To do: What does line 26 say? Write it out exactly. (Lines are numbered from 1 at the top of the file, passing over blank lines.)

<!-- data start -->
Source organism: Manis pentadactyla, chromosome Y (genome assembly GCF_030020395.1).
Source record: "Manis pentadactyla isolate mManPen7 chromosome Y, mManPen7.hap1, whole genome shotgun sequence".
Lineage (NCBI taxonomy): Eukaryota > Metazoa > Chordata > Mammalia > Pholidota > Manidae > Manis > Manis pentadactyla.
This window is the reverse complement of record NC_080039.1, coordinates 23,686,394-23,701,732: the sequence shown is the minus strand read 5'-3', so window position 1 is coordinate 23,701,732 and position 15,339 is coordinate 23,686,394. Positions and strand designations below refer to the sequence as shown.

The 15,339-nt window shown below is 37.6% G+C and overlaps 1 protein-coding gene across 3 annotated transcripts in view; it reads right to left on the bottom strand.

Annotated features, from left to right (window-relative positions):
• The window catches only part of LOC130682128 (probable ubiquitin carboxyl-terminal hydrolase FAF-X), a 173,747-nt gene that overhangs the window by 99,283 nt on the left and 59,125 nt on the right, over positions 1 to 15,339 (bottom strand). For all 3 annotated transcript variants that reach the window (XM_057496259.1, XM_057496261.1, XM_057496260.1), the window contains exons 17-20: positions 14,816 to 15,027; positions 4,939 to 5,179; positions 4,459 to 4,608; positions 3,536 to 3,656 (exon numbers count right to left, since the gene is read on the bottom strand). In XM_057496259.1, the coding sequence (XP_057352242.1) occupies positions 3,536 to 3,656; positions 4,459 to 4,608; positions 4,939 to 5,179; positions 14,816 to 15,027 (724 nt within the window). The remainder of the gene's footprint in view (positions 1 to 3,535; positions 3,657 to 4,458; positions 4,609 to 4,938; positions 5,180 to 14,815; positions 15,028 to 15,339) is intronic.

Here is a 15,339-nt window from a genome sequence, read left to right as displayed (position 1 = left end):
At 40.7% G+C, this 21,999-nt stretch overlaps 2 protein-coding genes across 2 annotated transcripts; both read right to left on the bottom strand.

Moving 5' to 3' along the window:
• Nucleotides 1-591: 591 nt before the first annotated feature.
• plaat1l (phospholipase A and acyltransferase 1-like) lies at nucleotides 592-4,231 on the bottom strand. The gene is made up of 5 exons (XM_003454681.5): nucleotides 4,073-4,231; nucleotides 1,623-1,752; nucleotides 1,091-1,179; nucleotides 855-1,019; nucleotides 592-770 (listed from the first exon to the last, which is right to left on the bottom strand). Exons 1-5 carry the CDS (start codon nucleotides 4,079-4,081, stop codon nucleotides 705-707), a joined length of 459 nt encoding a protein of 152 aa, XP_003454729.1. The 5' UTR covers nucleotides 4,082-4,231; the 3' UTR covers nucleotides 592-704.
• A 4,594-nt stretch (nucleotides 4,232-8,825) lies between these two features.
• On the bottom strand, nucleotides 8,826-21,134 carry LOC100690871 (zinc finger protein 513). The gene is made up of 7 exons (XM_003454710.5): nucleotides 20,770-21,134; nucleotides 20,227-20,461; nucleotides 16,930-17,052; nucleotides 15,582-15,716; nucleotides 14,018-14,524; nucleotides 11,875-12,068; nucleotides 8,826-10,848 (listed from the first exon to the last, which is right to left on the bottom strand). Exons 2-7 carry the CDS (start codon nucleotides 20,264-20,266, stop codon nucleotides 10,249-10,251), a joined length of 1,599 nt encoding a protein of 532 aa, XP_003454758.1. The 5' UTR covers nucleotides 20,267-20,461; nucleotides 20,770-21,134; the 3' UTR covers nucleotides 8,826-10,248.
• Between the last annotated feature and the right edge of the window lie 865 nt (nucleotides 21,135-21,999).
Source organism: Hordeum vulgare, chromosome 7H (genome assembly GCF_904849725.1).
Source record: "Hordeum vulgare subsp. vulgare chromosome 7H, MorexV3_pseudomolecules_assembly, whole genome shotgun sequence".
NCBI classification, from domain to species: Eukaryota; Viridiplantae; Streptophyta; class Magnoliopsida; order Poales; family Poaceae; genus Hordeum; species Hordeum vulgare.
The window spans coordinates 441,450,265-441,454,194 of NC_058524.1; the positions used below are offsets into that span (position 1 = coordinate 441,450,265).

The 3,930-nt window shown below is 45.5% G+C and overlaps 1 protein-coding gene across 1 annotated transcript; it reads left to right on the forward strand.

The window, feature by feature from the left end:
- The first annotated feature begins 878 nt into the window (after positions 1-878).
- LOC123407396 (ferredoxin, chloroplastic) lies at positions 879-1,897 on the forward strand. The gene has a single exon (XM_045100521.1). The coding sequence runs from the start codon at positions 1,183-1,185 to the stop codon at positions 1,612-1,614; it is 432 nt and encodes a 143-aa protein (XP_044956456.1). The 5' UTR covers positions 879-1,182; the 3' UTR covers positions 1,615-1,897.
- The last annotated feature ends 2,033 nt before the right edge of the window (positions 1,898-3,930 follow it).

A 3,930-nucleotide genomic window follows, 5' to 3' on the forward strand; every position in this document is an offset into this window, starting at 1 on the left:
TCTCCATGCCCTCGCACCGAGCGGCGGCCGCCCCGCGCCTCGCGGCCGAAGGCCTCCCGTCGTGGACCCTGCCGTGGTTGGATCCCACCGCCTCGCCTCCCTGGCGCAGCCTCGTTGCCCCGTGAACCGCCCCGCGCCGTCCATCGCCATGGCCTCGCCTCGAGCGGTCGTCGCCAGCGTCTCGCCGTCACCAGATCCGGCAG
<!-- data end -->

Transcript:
TCTCCATGCCCTCGCACCGAGCGGCGGCCGCCCCGCGCCTCGCGGCCGAAGGCCTCCCGTCGTGGACCCTGCCGTGGTTGGATCCCACCGCCTCGCCTCCCTGGCGCAGCCTCGTTGCCCCGTGAACCGCCCCGCGCCGTCCATCGCCATGGCCTCGCCTCGAGCGGTCGTCGCCAGCGTCTCGCCGTCACCAGATCCGGCAG